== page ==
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Here in the UK, the abattoirs are geared for 50-75kg (about 6 months old) as there is a perceived view that above this weight there is too much fat on the pig, and fat is bad for you (if you listen to supermarkets), additionally when foot and mouth was prevalent many of the smaller, niche abattoirs decided to get out of pigs entirely. This leaves mainly large abattoirs which are geared to cope with the requirements for the supermarkets rather than specialists. The big issue is the de-hairing machine which can only take up to a certain weight of pig (although you can do this by hand). There are still a few specialist abattoirs which can cope with the larger beasties, just don’t expect to turn up to a large processor with a small hippo sized pig in the trailer and not be turned away!
 
Tim Wells
Posts: 119
Location: Essex, England, 51 deg
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Interweb said cutting is better than band but at over 3 days you need a vet to cut. I am leaning towards leaving them entire since the sausage is for home. A tainted batch can go to the dog.
 
Walter Jeffries
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Location: Mountains of Vermont, USDA Zone 3
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We don't castrate. We've raised thousands of boars and sold their meat with no problem to tens of thousands of customers. We don't have a taint problem in our herds with our diets and our management. Research shows that boar taint is actually unusual at slaughter age. If you're pasturing, have a high fiber diet and good genetics then castration is not necessary. The advantage of boars is that they grow about 10% more efficiently and faster than barrows.

However, boar taint is real so until you know if your rearing methods and your genetics produce taint or not you have to consider it.

See this article for a lot more information about boar taint and follow through the links there to more information. It includes information about how we live test boars for taint:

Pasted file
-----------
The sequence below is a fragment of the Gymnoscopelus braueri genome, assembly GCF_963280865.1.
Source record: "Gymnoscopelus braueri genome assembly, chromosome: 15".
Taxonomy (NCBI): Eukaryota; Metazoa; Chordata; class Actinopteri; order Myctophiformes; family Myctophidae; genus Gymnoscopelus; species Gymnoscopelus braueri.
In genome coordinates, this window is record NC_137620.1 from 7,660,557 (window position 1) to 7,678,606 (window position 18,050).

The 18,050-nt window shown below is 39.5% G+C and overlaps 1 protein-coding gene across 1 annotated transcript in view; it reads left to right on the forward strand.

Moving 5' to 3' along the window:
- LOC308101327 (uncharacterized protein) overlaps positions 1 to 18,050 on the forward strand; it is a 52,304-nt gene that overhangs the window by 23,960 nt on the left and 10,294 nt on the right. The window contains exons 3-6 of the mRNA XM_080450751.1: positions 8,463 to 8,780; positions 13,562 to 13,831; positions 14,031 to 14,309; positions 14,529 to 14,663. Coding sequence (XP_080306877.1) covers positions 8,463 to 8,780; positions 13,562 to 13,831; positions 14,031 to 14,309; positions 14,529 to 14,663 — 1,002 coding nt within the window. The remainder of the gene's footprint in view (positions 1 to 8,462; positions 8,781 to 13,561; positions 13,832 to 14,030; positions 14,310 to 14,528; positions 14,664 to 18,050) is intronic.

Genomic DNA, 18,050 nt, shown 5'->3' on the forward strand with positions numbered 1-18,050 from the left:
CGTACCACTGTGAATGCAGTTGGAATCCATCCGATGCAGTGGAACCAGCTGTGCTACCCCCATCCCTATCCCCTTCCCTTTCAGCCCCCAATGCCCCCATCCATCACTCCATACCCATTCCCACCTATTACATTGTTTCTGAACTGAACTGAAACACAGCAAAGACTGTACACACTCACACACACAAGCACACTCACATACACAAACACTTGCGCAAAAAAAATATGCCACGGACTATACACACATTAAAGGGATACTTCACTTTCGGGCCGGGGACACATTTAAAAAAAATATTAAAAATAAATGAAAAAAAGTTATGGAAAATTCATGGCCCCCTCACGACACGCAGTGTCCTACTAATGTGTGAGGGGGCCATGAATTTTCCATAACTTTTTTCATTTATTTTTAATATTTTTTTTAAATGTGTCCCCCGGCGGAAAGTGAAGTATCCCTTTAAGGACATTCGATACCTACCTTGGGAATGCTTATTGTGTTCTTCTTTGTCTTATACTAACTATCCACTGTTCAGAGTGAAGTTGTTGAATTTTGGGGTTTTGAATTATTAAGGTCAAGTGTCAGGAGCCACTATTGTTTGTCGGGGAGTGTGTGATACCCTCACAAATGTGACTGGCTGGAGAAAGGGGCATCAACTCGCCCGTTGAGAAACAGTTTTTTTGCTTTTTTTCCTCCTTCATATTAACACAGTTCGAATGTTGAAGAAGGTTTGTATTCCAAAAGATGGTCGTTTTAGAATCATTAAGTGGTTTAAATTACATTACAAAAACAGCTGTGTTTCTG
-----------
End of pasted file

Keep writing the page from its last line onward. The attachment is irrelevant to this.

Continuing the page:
http://SugarMtnFarm.com/taint

-Walter
 
Jared Woodcock
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I have done both ways and we were happy with the young boar meat, we actually preferred it in our house due to it being a little leaner and it had more of a pork taste. That was a small batch and is not conclusive. I castrate now because I dont want to have to separate the young boars from the gilts.

Walter:
I have been wondering how do you manage your boar feeders to prevent accidental breedings? I have read a lot of your info on boar taint and I agree with most of what you are saying.....

Jared
 
Walter Jeffries
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Location: Mountains of Vermont, USDA Zone 3
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I have been wondering how do you manage your boar feeders to prevent accidental breedings? I have read a lot of your info on boar taint and I agree with most of what you are saying.....


Our gilts typically are first fertile at eight months of age. Before that it is just sex play. We typically take pigs to butcher at six to seven months of age, many even younger than that since we also do roasters. This means that by the time they're eight months old and breeder age I've culled the least and only the best are left. Rarely we'll get a Lolita who breeds as early as six months but that is unusual and not a big deal. I'm very good at spotting pregnancy.

Note that this is with Yorkshire, Berkshire, Large Black, Tamworth and our crosses Mainline and Blackieline genetics. There are some breeds that come into fertility at younger ages. Also because we are on a lean low calorie pasture diet it might also be delaying fertility a little in our favor. Know your pigs.

-Walter
 
Jared Woodcock
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That makes sense, I still average my finished pigs at 8 months old to get over 200lb hanging weights on pasture. We have some intact boars that we just separated from 6 month old gilts and I hadnt seen a cycle from the gilts yet, But I know in the next two months of finishing they will go through a heat cycle. If we can rent some more pasture nearby we will go back to no castration. and run the boars through 6 months like we did in the past.

Thanks
Jared